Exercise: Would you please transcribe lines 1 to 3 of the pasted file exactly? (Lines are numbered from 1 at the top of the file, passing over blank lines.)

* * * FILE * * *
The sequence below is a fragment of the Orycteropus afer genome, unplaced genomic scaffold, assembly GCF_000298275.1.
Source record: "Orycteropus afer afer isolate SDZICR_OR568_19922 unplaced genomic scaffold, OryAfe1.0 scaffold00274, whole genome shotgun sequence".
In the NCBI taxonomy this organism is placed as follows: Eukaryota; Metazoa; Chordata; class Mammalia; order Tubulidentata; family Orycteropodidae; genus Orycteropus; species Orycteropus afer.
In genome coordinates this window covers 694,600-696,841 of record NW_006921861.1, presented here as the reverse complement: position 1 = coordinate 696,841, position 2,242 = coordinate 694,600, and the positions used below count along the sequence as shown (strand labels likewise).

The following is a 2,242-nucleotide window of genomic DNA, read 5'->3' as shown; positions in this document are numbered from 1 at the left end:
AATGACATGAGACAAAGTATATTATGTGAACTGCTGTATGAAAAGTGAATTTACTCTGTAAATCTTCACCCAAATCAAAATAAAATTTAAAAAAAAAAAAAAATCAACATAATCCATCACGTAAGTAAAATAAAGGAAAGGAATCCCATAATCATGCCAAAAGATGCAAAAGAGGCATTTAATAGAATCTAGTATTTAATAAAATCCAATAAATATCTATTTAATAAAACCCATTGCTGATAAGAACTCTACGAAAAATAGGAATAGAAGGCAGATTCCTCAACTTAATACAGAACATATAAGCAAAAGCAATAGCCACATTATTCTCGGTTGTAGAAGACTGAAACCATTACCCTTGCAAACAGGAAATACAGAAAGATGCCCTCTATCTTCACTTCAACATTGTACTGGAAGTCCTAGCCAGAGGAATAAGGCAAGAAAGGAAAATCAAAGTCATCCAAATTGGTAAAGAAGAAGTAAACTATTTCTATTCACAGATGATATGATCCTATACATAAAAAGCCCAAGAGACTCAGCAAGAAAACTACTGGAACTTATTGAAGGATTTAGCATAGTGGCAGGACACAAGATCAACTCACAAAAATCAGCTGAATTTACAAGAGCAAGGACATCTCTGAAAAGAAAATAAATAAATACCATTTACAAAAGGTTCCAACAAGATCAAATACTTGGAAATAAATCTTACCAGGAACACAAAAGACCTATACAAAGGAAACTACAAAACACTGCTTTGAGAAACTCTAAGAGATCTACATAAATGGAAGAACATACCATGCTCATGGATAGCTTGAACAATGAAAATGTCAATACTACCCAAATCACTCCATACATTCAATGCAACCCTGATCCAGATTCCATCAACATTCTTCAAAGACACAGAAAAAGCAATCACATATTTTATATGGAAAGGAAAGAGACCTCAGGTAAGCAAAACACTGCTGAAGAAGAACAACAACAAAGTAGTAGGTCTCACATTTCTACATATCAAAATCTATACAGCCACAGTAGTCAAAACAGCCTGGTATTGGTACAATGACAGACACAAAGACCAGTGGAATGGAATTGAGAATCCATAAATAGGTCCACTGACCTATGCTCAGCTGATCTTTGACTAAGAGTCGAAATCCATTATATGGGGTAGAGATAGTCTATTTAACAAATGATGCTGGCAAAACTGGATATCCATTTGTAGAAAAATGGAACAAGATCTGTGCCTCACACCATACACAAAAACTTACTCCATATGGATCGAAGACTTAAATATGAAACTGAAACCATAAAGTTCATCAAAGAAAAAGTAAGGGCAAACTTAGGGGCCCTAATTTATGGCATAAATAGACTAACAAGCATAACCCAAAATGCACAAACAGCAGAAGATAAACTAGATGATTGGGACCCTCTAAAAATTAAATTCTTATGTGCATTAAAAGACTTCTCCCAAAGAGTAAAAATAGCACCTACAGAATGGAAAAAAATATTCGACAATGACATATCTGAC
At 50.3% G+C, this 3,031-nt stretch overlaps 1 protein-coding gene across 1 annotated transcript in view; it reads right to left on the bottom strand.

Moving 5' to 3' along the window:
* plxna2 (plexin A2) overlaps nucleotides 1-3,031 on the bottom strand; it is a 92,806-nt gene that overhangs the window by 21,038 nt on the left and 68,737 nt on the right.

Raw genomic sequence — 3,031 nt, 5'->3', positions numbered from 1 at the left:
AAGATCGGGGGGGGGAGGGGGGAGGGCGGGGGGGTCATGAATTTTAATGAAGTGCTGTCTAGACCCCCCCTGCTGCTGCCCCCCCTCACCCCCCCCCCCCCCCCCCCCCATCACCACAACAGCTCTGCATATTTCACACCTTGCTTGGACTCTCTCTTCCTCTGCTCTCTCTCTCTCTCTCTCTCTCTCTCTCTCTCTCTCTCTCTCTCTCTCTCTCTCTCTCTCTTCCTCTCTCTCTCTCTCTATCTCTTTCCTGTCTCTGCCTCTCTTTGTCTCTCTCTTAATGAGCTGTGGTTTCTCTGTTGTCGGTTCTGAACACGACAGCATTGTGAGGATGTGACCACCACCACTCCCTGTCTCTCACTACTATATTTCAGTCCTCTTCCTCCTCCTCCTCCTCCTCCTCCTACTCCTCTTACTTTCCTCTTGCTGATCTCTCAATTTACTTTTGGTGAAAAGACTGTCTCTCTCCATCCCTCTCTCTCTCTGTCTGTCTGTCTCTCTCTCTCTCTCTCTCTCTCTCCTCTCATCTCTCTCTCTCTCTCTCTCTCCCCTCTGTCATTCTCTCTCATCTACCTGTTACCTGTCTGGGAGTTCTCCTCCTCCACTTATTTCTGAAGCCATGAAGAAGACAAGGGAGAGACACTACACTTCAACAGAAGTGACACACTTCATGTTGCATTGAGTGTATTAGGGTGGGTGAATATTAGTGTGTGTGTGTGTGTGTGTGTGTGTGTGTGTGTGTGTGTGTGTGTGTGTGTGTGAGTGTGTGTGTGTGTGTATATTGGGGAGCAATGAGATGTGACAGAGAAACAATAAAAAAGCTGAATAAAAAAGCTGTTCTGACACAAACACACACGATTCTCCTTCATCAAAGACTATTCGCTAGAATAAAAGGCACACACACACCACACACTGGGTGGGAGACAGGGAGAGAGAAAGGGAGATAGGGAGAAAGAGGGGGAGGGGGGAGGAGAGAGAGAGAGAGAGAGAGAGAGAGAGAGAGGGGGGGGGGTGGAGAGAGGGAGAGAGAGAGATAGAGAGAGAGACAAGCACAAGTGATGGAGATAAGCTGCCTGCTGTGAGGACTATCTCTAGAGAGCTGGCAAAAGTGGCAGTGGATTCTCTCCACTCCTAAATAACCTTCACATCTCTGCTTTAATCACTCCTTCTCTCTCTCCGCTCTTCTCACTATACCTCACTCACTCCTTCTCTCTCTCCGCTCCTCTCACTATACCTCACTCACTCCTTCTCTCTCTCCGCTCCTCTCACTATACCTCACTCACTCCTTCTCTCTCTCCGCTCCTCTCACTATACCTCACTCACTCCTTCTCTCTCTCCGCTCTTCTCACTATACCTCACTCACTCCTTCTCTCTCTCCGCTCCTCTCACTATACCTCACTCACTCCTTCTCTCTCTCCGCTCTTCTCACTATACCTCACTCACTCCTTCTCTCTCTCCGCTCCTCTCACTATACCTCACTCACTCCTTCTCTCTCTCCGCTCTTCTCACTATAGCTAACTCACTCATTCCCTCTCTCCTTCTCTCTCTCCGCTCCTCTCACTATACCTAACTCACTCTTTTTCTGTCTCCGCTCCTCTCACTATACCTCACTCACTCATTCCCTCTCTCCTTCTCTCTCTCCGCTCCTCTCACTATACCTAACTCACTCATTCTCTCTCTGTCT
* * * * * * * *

The sequence below is a fragment of the Orycteropus afer genome, unplaced genomic scaffold, assembly GCF_000298275.1.
Source record: "Orycteropus afer afer isolate SDZICR_OR568_19922 unplaced genomic scaffold, OryAfe1.0 scaffold00274, whole genome shotgun sequence".
In the NCBI taxonomy this organism is placed as follows: Eukaryota; Metazoa; Chordata; class Mammalia; order Tubulidentata; family Orycteropodidae; genus Orycteropus; species Orycteropus afer.